The clarion call for the half melancholic-folk, half fiery noise-pop of Kind of Like Spitting's In The Red was last summer's mini-album LEARN, a tributary collection of protest folk singer Phil Ochs songs that Ben Barnett (who basically is Kind of Like Spitting) enthusiastically shared with his fanbase. It could have been a potentially hazardous introduction to Ben's new direction, depending upon the re-created songcraft of his newfound muse and spiritual mentor. Would his batch of new original material going to wear Ochs' misty madness so conspicuously on its sleeve?
Fortunately, In The Red is at least halfway completely unexpected. Barnett's stormy relationship songs like "We Fell All Over You," contain psyche-shaking accusations shot between spiderweb basslines, and the churning, chord-twisting title track sounds like visceral self-laceration, as confusing and brutal as a night on the town gone terribly, horribly wrong. But only a caustic crank would say that the to-be-predicted Ochs-influenced material like the dually vicious and elegiac "Aubergine" ("I live in a town that reminds me what I owe her — feels like a punch every time I come home — running out of excuses for every explosion") or the graceful Zen anarchist-gospel of the classic folkie closer, "Passing Through," are in any way merely derivative.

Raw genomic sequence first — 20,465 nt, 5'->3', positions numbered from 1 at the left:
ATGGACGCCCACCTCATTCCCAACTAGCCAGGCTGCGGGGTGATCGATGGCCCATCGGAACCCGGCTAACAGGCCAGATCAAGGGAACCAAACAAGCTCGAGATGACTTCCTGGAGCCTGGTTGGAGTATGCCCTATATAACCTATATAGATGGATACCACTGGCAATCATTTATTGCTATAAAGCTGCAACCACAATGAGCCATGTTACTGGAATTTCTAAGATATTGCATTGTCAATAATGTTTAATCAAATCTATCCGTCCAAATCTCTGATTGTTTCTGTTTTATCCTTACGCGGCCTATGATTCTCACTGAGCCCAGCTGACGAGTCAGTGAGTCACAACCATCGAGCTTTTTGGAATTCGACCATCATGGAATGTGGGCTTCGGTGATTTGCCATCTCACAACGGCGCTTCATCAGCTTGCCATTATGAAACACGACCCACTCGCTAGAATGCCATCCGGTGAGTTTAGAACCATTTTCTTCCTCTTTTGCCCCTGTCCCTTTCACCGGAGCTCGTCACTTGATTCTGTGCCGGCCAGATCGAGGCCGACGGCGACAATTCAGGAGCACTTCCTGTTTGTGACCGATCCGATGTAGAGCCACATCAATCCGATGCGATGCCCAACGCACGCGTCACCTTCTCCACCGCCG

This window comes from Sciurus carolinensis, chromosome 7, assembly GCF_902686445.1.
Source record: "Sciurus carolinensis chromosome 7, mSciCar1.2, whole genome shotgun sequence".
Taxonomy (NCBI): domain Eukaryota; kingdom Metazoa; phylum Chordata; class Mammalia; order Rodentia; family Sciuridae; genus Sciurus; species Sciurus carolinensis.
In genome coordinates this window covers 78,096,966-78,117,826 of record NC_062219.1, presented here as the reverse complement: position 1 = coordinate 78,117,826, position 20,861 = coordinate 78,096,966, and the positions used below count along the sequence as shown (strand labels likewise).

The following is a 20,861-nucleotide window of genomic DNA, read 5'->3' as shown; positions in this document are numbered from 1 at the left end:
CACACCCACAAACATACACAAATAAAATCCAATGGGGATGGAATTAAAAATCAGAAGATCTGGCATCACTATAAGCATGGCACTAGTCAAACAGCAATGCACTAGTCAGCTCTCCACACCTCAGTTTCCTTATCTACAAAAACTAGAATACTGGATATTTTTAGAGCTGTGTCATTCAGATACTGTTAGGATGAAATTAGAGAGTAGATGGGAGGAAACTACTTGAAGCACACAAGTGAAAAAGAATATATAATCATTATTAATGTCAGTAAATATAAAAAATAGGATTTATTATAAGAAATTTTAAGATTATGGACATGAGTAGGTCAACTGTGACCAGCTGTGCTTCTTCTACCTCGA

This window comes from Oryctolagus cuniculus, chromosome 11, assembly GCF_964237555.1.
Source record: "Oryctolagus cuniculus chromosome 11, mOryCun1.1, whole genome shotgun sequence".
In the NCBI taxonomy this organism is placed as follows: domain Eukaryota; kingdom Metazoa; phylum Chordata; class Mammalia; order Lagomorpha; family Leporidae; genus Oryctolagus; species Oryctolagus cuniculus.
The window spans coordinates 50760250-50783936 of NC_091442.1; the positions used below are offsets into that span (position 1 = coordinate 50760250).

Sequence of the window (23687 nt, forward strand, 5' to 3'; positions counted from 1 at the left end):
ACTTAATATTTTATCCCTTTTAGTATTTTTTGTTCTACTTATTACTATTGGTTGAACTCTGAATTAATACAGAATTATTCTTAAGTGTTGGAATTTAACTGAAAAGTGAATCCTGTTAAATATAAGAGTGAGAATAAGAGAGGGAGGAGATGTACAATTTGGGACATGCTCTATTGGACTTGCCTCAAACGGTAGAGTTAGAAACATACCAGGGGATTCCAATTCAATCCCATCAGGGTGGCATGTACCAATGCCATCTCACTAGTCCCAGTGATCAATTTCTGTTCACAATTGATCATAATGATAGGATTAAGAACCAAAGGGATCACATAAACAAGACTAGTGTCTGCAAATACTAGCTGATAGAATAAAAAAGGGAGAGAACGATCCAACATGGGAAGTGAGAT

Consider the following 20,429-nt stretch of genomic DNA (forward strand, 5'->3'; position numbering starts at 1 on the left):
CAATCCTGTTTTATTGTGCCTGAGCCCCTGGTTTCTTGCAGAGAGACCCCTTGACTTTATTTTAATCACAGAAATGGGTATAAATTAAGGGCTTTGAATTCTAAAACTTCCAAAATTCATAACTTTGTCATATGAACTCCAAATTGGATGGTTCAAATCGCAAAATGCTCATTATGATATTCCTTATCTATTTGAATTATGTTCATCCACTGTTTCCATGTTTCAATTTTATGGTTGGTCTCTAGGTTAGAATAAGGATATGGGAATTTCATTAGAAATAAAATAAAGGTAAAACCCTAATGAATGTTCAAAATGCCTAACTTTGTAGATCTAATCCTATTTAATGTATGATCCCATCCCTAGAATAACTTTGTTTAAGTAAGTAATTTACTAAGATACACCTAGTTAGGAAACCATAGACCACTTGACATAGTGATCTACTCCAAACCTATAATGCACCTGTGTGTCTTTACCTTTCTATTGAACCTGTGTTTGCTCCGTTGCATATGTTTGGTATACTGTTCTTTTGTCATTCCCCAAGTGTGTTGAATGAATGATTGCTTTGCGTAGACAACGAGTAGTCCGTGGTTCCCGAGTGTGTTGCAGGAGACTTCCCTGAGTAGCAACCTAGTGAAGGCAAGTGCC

After flailing around a bit creatively and professionally the past few years, Barnett has dug deep into his inspiration and hooked up with Hush Records, creating a challenging album with both the painfully clear, morbid wit of his storytelling hero and the fuzzed out ferocious basement crunge-rock of the embittered bed-sit set. You may consider In The Red's approach schizophrenic the first few plays through, but eventually it nearly has the same Gnostic divine and depraved flavor of Neil Young's awesome Rust Never Sleeps, a platter of sweet acoustic shattered psyche lamentations cycling around a set of bone-breaking musical rages. As Young too is a known huge fan of the late Ochs, this isn't a surprising direction for Barnett to go in, but it is certainly remarkable that he raised his own bar so high and created music to meet it.
In The Red is an enchanting album, one that has been seemingly ignored by most of the music press in the two-plus months since its release. Perhaps that makes its belated holy kiss even more heartfelt.